When: 2008-10-22

Collection location: Wayne National Forest, Athens Co., Ohio, USA [Click for map]

Who: Dan Molter (shroomydan)

No specimen available

Species Lists


Proposed Names

61% (2)
Recognized by sight
79% (1)
Recognized by sight: typical shape, especially with the fibrils on the top. Could be A. clavescenes, but so far impossible to tell, even microscopically or with DNA.

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= Observer’s choice
= Current consensus


Add Comment
By: Dan Molter (shroomydan)
2008-11-08 09:48:44 PST (-0800)

Thanks for posting that article Tom. It was very enlightening.

It seems to me the morphological and the biological species criteria intersect at the level of molecular morphology, because mating compatibility is a dispositional property determined almost entirely by the shapes of DNA and other molecules within a cell.

When we look at the properties of something like sugar, for example, sweetness and solubility are properties that only have meaning in relation to some other thing. Sugar has a disposition to dissolve when placed in contact with water, and it has the disposition to cause sensations of sweetness when placed on a person’s tongue. However, the solubility and sweetness follow directly from the molecular structure of the sugar. One could predict the solubility or sweetness of a substance, without dissolving or tasting it, merely by mapping its molecular morphology. Dispositional properties can be cashed out as morphological properties.

Mating compatibility is a dispositional property that follows directly from the molecular morphology (DNA, enzymes, etc.) of the two organisms. So if one understands the molecular dynamics of breeding compatibility within a certain class of mushrooms, then one could potentially define biological species with molecular morphological characters; it would just be a matter of discovering the right characters.

A wrinkle with dispositional properties though: environmental factors affect a thing’s disposition. Sugar’s disposition to dissolve in water varies with the temperature of the water. Just as sugar more readily dissolves in hot water than in cold, it seems likely that variable environmental conditions (temp, PH, nutrient concentrations…) might produce variability in mating compatibility.

A large number of mating tests would have to be conducted under many different environmental conditions in order to properly understand the compatibility between two specimens. A handful of negative tests might not indicate incompatibility.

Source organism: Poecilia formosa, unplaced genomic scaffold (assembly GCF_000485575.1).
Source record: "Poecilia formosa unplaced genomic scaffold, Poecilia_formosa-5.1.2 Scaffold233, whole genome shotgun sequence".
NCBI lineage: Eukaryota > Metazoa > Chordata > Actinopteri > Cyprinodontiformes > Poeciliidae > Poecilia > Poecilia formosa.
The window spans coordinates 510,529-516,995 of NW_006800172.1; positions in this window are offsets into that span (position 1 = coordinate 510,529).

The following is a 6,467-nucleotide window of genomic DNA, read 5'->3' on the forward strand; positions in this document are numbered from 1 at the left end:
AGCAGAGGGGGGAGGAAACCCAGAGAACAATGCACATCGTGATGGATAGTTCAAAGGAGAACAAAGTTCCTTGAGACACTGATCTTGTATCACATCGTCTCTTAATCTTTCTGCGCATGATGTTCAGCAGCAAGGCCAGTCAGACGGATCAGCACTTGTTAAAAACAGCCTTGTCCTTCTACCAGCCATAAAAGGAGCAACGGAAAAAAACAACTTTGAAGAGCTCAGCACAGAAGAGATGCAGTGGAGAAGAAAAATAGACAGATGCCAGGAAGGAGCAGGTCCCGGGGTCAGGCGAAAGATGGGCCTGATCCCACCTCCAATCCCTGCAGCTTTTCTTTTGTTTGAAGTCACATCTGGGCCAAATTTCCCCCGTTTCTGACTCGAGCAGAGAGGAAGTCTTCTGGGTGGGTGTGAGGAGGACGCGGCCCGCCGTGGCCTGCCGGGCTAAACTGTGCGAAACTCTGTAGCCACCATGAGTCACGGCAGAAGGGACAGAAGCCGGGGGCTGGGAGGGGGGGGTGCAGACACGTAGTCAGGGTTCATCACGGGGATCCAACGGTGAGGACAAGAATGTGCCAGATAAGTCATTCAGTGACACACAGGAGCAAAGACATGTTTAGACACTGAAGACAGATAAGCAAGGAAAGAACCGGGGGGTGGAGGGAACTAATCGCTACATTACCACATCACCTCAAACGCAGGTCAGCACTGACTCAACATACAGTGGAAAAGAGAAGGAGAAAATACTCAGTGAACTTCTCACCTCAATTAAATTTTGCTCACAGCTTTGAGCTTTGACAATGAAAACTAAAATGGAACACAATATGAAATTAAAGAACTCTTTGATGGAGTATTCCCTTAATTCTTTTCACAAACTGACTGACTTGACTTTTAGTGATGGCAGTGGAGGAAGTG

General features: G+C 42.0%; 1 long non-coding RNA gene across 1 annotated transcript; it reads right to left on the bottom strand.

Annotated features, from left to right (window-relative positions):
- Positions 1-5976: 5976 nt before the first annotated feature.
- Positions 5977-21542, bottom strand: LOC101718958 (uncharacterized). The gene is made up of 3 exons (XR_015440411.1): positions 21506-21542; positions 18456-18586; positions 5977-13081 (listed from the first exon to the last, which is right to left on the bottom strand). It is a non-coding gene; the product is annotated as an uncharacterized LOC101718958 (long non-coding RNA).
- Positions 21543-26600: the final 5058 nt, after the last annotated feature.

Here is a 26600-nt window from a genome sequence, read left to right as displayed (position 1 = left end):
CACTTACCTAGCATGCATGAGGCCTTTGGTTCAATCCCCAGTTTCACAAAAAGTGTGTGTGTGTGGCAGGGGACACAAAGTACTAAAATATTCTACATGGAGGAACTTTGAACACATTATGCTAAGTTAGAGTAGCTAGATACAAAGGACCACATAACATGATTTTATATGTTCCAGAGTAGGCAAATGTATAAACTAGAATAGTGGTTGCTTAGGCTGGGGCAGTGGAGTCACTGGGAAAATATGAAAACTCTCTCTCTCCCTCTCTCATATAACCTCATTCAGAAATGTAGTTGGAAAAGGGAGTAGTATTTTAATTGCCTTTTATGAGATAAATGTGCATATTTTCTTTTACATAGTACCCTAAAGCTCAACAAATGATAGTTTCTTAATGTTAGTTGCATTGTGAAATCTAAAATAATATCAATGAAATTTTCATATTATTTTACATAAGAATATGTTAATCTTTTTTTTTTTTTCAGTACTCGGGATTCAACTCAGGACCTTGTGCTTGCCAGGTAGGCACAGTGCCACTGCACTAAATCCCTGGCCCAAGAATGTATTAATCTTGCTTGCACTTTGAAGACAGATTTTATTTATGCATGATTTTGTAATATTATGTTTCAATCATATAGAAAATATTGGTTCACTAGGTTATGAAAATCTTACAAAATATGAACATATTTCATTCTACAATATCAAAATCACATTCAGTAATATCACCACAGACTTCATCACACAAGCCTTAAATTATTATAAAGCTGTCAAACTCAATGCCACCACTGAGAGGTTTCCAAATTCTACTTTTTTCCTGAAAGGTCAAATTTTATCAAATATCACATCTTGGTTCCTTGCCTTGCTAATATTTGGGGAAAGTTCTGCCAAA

What about obs. 4603
By: Douglas Smith (douglas)
2008-11-01 10:40:55 PDT (-0700)

Well, what about my obs. 4603 from northern CA? We kinda slapped the name A. gallica, because they were found alone or just paired, with a bulbous stipe.

(Also, if I can get you to go that far, I’ve always wondered what you might think of the Armillaria we see up in the Santa Cruz Mnts. here, I’ve got photos for obs. nums 991, 1072, 4792, 4897. I know, I’m just trying to be pushy…)

By: Tom Volk (TomVolk)
2008-11-01 10:22:42 PDT (-0700)

Hi Debbie. We have collected A. gallica on the Olympic peninsula, but it looks quite different there. So far no reports of it from CA or OR or anywhere else west of the great plains. weird

do we get gallica out west, Tom? it’s a handsome honey…
By: Debbie Viess (amanitarita)
2008-10-31 07:11:03 PDT (-0700)
different biological species
By: Tom Volk (TomVolk)
2008-10-30 19:14:28 PDT (-0700)

They don’t mate with one another, so they are considered to be diffferent biological species. They must have recently diverged, changed in their mating genes, but not in their morphologies. We always assume evolution is done, but here is an example where we are right in the middle of it. See this page for more info on biological species.

impossible to tell?
By: Dan Molter (shroomydan)
2008-10-30 18:05:14 PDT (-0700)

If it is not possible to distinguish between A. gallica and A clavescenes, even by micro or molecular comparison, then why suspect they are different species?